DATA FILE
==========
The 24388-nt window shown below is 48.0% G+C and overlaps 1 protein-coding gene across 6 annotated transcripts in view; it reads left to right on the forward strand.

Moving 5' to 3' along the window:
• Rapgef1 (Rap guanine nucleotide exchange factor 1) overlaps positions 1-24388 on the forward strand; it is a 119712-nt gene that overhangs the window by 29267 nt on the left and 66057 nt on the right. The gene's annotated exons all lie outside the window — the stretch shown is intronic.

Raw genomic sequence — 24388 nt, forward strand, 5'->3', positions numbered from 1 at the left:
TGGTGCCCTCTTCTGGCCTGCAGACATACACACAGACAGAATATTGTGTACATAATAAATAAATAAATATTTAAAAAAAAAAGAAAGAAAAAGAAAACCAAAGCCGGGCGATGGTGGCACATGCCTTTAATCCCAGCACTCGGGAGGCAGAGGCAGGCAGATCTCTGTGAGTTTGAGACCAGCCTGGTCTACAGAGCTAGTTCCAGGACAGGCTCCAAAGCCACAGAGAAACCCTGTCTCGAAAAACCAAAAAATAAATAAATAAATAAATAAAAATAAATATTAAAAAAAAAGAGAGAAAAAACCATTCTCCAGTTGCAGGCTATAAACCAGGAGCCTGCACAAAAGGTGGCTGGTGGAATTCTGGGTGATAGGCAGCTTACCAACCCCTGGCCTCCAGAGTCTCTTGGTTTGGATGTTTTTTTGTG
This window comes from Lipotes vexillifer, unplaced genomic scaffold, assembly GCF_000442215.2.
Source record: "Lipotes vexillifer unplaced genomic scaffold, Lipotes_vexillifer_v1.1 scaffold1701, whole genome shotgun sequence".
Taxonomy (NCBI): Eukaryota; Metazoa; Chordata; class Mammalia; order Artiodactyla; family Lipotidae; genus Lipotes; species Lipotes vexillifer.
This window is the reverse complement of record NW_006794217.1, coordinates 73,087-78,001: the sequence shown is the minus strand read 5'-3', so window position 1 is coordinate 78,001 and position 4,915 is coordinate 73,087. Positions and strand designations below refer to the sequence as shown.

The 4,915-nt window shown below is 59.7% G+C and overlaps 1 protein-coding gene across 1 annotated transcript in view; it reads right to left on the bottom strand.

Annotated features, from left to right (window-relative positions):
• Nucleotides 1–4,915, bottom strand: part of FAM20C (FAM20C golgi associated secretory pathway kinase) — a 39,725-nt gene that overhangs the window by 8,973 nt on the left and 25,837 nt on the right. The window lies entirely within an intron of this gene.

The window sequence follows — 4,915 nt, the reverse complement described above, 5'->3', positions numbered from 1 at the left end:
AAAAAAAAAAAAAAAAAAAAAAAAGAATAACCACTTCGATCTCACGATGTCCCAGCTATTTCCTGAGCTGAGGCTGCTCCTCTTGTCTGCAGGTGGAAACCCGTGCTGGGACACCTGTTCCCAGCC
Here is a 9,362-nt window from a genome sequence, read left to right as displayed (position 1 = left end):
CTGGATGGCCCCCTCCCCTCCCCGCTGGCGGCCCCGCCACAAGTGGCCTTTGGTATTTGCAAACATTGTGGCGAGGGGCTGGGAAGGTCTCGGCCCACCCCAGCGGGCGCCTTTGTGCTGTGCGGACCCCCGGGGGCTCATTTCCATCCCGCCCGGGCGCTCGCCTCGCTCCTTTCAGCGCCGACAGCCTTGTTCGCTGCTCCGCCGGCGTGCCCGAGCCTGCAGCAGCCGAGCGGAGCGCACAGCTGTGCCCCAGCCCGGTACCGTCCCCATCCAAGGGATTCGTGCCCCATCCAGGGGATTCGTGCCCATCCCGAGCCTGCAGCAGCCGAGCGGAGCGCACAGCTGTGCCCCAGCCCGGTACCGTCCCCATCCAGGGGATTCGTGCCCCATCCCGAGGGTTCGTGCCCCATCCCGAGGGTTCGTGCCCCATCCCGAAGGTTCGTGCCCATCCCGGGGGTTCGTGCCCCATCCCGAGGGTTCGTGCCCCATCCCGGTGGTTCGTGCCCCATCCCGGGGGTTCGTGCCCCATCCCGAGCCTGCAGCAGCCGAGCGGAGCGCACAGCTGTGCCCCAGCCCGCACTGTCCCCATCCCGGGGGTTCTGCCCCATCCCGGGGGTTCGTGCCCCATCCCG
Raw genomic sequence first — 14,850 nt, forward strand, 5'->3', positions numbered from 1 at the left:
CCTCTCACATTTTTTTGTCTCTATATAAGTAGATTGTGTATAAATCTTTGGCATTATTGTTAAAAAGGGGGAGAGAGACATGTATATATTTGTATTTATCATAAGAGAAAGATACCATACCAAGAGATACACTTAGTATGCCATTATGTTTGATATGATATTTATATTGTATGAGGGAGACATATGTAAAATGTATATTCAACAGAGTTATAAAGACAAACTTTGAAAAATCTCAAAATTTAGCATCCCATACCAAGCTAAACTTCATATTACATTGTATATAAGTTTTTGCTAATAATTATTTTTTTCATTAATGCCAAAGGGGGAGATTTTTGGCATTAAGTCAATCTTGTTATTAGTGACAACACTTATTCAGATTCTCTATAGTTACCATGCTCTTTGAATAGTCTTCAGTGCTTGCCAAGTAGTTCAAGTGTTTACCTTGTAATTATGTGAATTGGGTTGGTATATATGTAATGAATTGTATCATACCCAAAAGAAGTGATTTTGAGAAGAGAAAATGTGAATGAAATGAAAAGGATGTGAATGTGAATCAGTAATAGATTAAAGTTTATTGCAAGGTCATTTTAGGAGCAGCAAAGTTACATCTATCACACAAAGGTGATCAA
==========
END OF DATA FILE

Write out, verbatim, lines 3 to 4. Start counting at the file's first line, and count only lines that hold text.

• Rapgef1 (Rap guanine nucleotide exchange factor 1) overlaps positions 1-24388 on the forward strand; it is a 119712-nt gene that overhangs the window by 29267 nt on the left and 66057 nt on the right. The gene's annotated exons all lie outside the window — the stretch shown is intronic.

Raw genomic sequence — 24388 nt, forward strand, 5'->3', positions numbered from 1 at the left: